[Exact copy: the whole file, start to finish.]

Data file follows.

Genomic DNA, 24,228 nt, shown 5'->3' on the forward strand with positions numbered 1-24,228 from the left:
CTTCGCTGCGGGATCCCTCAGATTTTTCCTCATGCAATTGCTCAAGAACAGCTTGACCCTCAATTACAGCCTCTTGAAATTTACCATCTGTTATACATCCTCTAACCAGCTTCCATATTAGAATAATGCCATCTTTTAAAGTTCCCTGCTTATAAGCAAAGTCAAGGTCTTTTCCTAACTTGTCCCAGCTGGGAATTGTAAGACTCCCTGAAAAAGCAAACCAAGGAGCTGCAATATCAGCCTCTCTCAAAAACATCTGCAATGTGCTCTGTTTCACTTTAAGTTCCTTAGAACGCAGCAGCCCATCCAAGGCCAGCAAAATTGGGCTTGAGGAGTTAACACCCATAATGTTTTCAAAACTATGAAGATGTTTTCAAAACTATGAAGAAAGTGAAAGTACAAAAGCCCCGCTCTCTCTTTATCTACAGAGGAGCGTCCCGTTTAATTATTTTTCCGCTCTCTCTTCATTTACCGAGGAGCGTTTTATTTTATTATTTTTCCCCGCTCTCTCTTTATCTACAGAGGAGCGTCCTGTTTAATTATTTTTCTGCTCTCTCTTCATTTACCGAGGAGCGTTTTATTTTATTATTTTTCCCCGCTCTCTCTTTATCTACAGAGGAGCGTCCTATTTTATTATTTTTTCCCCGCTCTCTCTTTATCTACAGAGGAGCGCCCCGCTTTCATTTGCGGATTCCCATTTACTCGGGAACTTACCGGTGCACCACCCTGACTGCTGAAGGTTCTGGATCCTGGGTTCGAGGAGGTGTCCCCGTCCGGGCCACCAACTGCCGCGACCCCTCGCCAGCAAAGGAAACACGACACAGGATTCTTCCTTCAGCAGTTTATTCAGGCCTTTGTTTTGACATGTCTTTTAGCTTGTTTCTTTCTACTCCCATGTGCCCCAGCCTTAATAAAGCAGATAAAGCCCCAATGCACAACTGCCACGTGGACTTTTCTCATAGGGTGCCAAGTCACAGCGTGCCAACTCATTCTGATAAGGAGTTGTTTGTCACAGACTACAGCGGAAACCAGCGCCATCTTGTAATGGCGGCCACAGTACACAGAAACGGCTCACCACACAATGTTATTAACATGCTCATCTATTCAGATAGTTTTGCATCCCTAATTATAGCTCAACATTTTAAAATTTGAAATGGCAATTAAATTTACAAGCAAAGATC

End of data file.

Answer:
Genomic DNA, 24,228 nt, shown 5'->3' on the forward strand with positions numbered 1-24,228 from the left:
CTTCGCTGCGGGATCCCTCAGATTTTTCCTCATGCAATTGCTCAAGAACAGCTTGACCCTCAATTACAGCCTCTTGAAATTTACCATCTGTTATACATCCTCTAACCAGCTTCCATATTAGAATAATGCCATCTTTTAAAGTTCCCTGCTTATAAGCAAAGTCAAGGTCTTTTCCTAACTTGTCCCAGCTGGGAATTGTAAGACTCCCTGAAAAAGCAAACCAAGGAGCTGCAATATCAGCCTCTCTCAAAAACATCTGCAATGTGCTCTGTTTCACTTTAAGTTCCTTAGAACGCAGCAGCCCATCCAAGGCCAGCAAAATTGGGCTTGAGGAGTTAACACCCATAATGTTTTCAAAACTATGAAGATGTTTTCAAAACTATGAAGAAAGTGAAAGTACAAAAGCCCCGCTCTCTCTTTATCTACAGAGGAGCGTCCCGTTTAATTATTTTTCCGCTCTCTCTTCATTTACCGAGGAGCGTTTTATTTTATTATTTTTCCCCGCTCTCTCTTTATCTACAGAGGAGCGTCCTGTTTAATTATTTTTCTGCTCTCTCTTCATTTACCGAGGAGCGTTTTATTTTATTATTTTTCCCCGCTCTCTCTTTATCTACAGAGGAGCGTCCTATTTTATTATTTTTTCCCCGCTCTCTCTTTATCTACAGAGGAGCGCCCCGCTTTCATTTGCGGATTCCCATTTACTCGGGAACTTACCGGTGCACCACCCTGACTGCTGAAGGTTCTGGATCCTGGGTTCGAGGAGGTGTCCCCGTCCGGGCCACCAACTGCCGCGACCCCTCGCCAGCAAAGGAAACACGACACAGGATTCTTCCTTCAGCAGTTTATTCAGGCCTTTGTTTTGACATGTCTTTTAGCTTGTTTCTTTCTACTCCCATGTGCCCCAGCCTTAATAAAGCAGATAAAGCCCCAATGCACAACTGCCACGTGGACTTTTCTCATAGGGTGCCAAGTCACAGCGTGCCAACTCATTCTGATAAGGAGTTGTTTGTCACAGACTACAGCGGAAACCAGCGCCATCTTGTAATGGCGGCCACAGTACACAGAAACGGCTCACCACACAATGTTATTAACATGCTCATCTATTCAGATAGTTTTGCATCCCTAATTATAGCTCAACATTTTAAAATTTGAAATGGCAATTAAATTTACAAGCAAAGATC